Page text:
Miriam Gholikely Public Service Award:
Roger Matoba’s IchiVan Lives Up to “Number One Ride”
Roger Matoba not only drove a successful vanpool for 29 years, he created a sense of fun and camaraderie among his riders with holiday music and birthday celebrations. (Photo: Noah Berger)
When Roger Matoba decided to name his vanpool vehicle, he created a play on the Japanese word Ichiban, meaning Number One. The “IchiVan” has proved to be just that with its riders for the past three decades.
One could say Matoba has been extraordinary for driving over 100 carpoolers to work from various public locations in the Martinez/Pleasant Hill area to San Francisco for 29 years. He drove an estimated half million miles and went through four “IchiVans” before retiring earlier this year. But in the hearts of IchiVan’s riders, it was more than just a safe and convenient ride.
Rider Renee Samii commented, “We were like family or a military platoon ... leave no man/woman behind.” According to rider Brian Forzani, “Roger is a great vanpool driver and a true gentleman.”
And former IchiVan rider Jessica Waters stated, “I was very sad when I moved and had to leave my ... fun way home. I am still searching for another vanpool, (but) I’m sure I will never find another one like Roger’s van.”
So what created this family? Roger himself was the key.
Matoba ran his van every work day and kept the fees (for gas, bridge tolls and van maintenance) below BART ticket prices. Even when sick, he made sure one of the other riders drove the van for that day. While the maximum number of van riders was 15, Matoba put comfort first by keeping the average at about 12. “People like to spread out, and as we all got older, the seat space seemed to diminish, so I kept the ridership down a little bit,” he explained. As the van owner, Matoba also installed special overhead lights for reading. And he picked up or dropped off riders at home if it was raining, waited if someone was late, or adjusted his route to help a rider with a special need.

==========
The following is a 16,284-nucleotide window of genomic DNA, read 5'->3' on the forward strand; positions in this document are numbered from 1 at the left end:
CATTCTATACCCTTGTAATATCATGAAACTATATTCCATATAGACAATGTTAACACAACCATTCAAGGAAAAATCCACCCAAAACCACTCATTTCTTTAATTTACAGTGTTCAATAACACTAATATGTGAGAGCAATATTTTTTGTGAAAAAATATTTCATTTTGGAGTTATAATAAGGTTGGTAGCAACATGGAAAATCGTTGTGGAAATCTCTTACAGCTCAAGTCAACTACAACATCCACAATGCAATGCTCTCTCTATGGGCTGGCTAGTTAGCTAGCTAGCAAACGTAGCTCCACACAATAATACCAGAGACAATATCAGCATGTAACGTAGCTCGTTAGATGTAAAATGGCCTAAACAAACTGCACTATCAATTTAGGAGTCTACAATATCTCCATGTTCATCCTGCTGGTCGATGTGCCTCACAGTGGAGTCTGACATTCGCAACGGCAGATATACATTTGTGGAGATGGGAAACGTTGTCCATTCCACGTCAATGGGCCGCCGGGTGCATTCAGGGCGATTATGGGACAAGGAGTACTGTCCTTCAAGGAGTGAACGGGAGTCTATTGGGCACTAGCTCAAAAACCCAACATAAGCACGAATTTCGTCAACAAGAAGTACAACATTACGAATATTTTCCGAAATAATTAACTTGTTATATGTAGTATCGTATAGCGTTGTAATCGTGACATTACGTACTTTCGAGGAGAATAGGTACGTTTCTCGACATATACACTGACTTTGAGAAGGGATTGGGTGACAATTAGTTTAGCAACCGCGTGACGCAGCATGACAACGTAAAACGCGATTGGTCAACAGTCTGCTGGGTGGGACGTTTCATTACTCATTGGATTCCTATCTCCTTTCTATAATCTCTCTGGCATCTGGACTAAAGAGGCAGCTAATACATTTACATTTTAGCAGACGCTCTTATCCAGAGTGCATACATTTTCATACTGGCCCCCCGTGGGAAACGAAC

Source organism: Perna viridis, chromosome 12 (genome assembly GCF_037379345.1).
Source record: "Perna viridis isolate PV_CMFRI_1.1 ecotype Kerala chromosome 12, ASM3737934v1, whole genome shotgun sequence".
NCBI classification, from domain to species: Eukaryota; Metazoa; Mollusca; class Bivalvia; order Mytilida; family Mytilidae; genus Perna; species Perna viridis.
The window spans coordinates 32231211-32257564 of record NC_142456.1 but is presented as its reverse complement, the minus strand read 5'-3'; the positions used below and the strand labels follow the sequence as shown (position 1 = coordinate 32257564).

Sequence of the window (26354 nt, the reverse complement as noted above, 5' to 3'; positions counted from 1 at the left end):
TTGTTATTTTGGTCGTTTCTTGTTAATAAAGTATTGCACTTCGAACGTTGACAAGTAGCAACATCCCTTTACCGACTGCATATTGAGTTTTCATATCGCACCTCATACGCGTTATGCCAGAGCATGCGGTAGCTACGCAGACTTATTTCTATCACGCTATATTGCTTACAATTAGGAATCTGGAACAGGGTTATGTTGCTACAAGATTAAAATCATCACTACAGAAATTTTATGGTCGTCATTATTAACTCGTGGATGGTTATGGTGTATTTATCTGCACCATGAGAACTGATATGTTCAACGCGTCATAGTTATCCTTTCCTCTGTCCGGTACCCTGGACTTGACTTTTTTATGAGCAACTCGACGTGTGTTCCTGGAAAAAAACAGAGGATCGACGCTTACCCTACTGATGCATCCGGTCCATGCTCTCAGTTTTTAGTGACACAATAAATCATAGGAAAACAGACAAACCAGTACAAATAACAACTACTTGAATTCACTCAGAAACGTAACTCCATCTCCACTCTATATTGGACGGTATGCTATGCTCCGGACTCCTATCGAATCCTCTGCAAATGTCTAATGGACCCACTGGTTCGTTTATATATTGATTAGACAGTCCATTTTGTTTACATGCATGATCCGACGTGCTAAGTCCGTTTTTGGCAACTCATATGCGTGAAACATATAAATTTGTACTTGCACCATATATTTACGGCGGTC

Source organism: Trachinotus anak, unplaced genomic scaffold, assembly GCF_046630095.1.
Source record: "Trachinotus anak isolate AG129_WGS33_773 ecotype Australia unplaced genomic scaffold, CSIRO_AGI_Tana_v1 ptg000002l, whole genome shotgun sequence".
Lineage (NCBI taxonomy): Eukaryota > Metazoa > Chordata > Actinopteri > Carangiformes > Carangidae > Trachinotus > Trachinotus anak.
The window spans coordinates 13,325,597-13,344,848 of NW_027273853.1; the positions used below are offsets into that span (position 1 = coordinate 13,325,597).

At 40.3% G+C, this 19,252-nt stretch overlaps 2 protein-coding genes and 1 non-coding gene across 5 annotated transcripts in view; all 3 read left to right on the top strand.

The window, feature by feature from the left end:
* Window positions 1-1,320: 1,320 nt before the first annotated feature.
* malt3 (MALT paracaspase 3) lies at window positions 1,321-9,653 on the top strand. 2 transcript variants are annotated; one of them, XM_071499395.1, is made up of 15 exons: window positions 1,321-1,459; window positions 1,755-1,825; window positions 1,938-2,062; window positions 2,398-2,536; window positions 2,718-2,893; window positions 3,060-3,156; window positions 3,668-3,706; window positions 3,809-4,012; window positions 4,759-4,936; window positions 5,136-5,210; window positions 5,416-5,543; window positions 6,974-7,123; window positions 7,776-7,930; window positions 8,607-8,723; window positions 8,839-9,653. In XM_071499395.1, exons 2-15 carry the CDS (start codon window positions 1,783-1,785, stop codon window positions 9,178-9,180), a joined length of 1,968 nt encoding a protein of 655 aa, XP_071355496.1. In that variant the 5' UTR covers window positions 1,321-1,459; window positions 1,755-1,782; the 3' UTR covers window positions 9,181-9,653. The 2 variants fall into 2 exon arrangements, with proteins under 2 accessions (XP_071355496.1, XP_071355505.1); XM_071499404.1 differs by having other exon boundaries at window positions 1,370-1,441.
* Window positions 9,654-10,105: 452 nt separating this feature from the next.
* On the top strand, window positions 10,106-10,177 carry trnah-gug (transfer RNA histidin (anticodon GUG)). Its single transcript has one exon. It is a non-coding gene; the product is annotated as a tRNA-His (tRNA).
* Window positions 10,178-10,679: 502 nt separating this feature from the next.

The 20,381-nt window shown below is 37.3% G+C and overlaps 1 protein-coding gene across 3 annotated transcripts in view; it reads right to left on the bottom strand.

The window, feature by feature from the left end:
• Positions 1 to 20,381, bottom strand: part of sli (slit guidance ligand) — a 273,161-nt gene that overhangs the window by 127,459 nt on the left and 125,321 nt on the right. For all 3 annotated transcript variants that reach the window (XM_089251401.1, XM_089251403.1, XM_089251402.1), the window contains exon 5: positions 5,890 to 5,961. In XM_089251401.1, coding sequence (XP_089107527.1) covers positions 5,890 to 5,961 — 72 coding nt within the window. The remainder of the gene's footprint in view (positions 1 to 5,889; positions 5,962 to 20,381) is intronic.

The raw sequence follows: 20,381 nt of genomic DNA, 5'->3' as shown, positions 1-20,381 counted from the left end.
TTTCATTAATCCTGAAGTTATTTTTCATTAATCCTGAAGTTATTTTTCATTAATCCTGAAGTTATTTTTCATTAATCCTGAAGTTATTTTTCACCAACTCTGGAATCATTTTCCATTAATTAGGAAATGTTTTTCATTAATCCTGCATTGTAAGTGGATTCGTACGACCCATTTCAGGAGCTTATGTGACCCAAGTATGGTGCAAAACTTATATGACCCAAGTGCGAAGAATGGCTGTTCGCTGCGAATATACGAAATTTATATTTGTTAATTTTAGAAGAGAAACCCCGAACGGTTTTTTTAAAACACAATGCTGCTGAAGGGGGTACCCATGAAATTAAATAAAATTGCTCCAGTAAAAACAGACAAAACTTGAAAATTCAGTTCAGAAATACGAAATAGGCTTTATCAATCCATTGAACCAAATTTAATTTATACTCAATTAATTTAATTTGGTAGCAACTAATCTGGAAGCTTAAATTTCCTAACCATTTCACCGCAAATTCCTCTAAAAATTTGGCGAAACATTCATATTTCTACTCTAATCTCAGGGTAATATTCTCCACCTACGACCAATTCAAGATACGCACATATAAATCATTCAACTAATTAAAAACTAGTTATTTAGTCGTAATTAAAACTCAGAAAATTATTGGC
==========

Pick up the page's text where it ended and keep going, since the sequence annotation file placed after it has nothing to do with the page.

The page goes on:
Roger created a birthday party policy. Any rider who supplied a meal in celebration of his or her birthday rode free for a month. The rolling party and singing of “Happy Birthday” created a spirit of fun during the ride. In addition, Matoba played holiday music in the van from Thanksgiving until Christmas Day. With this camaraderie, the riders couldn’t help but feel more like a family than mere commute acquaintances.
Surprised that his riders nominated him for an MTC award, Roger responded, “I was not expecting it ... not at all.” It’s that humbleness and his caring that makes Matoba the perfect candidate for MTC’s Miriam Gholikely Service Award, which is named for a long-serving Bay Area transportation advisor and given in recognition of transportation community service. And in this spirit, Matoba donated the last IchiVan (with nearly 180,000 miles on it) to the Make a Wish Foundation.
— Pam Grove
Transactions Fall 2012 Issue: Contents